First, few people actually paid a 91 percent or 92 percent tax rate. Scott Greenberg of the Tax Foundation notes this is likely due to “significant tax avoidance and lower reported income.” There were also deductions and exemptions that allowed tax filers a way out of the highest marginal tax rate.
Overall, as Greenberg explains, citing a study by Thomas Piketty(!), Emmanuel Saez, and Gabriel Zucman, “the top 1 percent of taxpayers in the 1950s only paid about 42 percent of their income in taxes.” That 42 percent includes federal individual income taxes, as well as state and local taxes. “[T]he average effective tax rate of the top 1 percent has declined slightly overall,” Greenberg writes. “In 2014, the top 1 percent of taxpayers paid an average tax rate of 36.4 percent.”
Second, the economy of the 1950s wasn’t the boom period the far-left would have us believe. Americans have an odd hindsight memory of the 1950s. Despite social tension due to the mistreatment of African-Americans, this period in American history has been romanticized. This nostalgia is extended to the economy of the time.
The United States economy experienced two minor recessions in the 1950s, preceded by one in 1949 and capped off by another in 1960. As Brian Domitrovic noted, “[T]here wasn’t significant economic growth in the 1950s. It only averaged 2.5 percent during the presidency of Dwight D. Eisenhower.”
Finally, individual income tax receipts as a percentage of the economy are actually higher today than it was during any point in the 1950s. Individual income tax receipts as a percent of gross domestic product (GDP) reached a high point in the 1950s at 7.8 percent. For 2018, individual income tax receipts are a projected 8.3 percent.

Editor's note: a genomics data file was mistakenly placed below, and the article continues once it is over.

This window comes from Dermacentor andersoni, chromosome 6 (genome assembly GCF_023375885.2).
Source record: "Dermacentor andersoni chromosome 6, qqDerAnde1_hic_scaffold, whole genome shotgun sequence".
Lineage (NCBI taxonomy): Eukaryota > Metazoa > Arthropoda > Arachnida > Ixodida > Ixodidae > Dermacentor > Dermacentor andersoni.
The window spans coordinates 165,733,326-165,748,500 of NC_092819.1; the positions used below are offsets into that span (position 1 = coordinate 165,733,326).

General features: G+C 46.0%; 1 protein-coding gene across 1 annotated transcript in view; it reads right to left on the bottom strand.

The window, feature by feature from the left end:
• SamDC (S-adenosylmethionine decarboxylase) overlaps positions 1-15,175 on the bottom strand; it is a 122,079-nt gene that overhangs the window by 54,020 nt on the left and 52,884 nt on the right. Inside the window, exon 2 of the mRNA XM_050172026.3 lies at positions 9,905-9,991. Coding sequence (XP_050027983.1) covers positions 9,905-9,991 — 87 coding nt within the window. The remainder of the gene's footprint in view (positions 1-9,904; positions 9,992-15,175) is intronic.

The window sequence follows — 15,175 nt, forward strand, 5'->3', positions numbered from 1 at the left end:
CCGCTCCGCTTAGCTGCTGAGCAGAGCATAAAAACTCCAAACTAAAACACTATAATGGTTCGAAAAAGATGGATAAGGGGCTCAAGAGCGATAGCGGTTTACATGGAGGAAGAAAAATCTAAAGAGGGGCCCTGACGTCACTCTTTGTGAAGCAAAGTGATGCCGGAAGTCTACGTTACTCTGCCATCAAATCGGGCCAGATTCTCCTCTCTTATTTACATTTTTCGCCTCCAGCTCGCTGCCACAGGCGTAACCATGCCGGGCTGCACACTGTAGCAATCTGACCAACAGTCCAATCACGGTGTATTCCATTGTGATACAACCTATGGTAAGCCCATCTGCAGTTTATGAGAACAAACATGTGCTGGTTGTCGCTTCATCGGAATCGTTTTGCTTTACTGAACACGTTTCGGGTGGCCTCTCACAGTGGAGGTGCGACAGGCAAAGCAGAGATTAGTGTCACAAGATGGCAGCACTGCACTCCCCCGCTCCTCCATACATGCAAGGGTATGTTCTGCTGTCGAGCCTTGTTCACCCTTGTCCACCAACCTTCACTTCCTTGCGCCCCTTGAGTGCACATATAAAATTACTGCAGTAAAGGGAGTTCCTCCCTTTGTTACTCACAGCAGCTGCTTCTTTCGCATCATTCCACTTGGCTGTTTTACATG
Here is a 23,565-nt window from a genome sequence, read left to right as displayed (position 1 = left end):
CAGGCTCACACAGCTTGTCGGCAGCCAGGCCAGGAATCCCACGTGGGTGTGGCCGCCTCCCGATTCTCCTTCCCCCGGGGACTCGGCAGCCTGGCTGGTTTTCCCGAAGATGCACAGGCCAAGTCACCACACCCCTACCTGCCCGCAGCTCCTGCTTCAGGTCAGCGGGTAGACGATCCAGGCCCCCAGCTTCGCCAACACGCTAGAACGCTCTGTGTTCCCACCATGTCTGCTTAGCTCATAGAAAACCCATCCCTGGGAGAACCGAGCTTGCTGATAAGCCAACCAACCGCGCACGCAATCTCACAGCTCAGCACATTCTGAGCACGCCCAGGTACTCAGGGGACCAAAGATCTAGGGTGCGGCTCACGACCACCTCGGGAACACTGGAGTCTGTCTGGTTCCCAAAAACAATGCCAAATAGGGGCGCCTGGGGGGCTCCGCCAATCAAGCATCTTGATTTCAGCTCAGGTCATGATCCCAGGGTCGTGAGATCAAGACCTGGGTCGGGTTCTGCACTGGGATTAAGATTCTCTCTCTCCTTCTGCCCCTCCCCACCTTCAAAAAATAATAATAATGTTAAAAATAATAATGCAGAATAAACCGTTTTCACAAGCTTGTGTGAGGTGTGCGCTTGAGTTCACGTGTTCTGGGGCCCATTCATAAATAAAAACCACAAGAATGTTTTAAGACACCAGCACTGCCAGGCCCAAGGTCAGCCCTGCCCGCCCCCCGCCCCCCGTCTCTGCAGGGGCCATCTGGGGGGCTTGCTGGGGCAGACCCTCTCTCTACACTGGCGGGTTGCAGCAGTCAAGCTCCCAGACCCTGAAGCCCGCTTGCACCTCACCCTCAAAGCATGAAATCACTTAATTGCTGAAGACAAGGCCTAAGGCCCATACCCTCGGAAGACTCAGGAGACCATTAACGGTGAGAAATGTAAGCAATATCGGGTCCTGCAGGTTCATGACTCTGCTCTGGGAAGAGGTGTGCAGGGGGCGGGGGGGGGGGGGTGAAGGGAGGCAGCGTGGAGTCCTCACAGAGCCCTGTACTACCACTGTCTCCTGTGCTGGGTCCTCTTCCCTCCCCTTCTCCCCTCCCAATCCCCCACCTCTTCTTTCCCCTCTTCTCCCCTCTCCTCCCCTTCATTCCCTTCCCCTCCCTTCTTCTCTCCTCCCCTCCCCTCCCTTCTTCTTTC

Rep. Ocasio-Cortez’s vision for the tax code will almost certainly reduce incentives to work, and lead to decreased productivity. This means less investment in the economy, less saving, and fewer opportunities for Americans. Undoubtedly, the far-left — these so-called “democratic socialists” who believe “every billionaire is a policy failure” — would have us believe these confiscatory levels of taxation will be used to create a plethora of new government programs. Such experiments have been tried in Europe, and are still being attempted. These countries experience relatively weak economic growth despite government spending, in many instances representing more than 45 percent of GDP. If the far-left experiment worked, these countries with high taxes and heavy government spending would be growing, but they’re not.
We should reject the notion that wealthier Americans aren’t paying their “fair share,” as the far-left would have us believe. In tax year 2016, the top 3 percent of tax filers earned 29 percent of adjusted gross income (AGI) but paid 51 percent of all federal individual income taxes. The bottom 50 percent earned 11.6 percent of AGI and paid 3 percent of income taxes. There is nothing fair about that picture.
The good news is, there’s next-to-no chance of a return to 91 percent or 92 percent marginal individual income tax rates, or even the 70 percent that Rep. Ocasio-Cortez wants in the immediate future. But the fact that she floated those numbers on national television, and no Democrat in Congress blinked an eye, should concern us all.